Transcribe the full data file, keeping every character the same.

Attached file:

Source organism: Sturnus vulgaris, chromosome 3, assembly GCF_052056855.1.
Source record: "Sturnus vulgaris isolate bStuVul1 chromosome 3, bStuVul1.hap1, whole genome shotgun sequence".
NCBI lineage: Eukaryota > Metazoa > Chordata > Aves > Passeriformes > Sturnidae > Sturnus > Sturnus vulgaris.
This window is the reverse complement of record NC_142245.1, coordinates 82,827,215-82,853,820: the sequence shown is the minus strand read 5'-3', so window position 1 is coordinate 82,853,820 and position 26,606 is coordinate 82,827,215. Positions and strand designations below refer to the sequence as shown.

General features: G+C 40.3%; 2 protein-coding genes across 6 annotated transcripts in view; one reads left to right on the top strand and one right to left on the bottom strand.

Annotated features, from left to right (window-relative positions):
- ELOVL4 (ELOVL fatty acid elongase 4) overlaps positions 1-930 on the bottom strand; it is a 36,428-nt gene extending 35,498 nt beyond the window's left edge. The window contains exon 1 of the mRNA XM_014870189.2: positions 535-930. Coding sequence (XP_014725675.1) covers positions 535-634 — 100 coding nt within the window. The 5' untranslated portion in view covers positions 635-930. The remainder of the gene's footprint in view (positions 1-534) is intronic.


Source organism: Sturnus vulgaris, chromosome 3, assembly GCF_052056855.1.
Source record: "Sturnus vulgaris isolate bStuVul1 chromosome 3, bStuVul1.hap1, whole genome shotgun sequence".
NCBI lineage: Eukaryota > Metazoa > Chordata > Aves > Passeriformes > Sturnidae > Sturnus > Sturnus vulgaris.
This window is the reverse complement of record NC_142245.1, coordinates 82,827,215-82,853,820: the sequence shown is the minus strand read 5'-3', so window position 1 is coordinate 82,853,820 and position 26,606 is coordinate 82,827,215. Positions and strand designations below refer to the sequence as shown.

General features: G+C 40.3%; 2 protein-coding genes across 6 annotated transcripts in view; one reads left to right on the top strand and one right to left on the bottom strand.

Annotated features, from left to right (window-relative positions):
- ELOVL4 (ELOVL fatty acid elongase 4) overlaps positions 1-930 on the bottom strand; it is a 36,428-nt gene extending 35,498 nt beyond the window's left edge. The window contains exon 1 of the mRNA XM_014870189.2: positions 535-930. Coding sequence (XP_014725675.1) covers positions 535-634 — 100 coding nt within the window. The 5' untranslated portion in view covers positions 635-930. The remainder of the gene's footprint in view (positions 1-534) is intronic.